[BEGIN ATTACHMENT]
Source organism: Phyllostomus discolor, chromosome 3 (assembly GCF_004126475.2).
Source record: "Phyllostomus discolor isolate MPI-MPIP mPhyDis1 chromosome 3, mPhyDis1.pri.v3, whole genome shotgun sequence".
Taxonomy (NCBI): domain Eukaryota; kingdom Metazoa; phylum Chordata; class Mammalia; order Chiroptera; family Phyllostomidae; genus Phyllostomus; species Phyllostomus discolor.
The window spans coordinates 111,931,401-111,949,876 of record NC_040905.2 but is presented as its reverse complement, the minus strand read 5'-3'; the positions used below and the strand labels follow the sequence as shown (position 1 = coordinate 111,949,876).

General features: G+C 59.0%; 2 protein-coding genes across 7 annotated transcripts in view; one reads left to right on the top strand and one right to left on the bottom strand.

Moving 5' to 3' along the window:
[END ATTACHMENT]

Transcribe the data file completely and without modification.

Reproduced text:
Source organism: Phyllostomus discolor, chromosome 3 (assembly GCF_004126475.2).
Source record: "Phyllostomus discolor isolate MPI-MPIP mPhyDis1 chromosome 3, mPhyDis1.pri.v3, whole genome shotgun sequence".
Taxonomy (NCBI): domain Eukaryota; kingdom Metazoa; phylum Chordata; class Mammalia; order Chiroptera; family Phyllostomidae; genus Phyllostomus; species Phyllostomus discolor.
The window spans coordinates 111,931,401-111,949,876 of record NC_040905.2 but is presented as its reverse complement, the minus strand read 5'-3'; the positions used below and the strand labels follow the sequence as shown (position 1 = coordinate 111,949,876).

General features: G+C 59.0%; 2 protein-coding genes across 7 annotated transcripts in view; one reads left to right on the top strand and one right to left on the bottom strand.

Moving 5' to 3' along the window: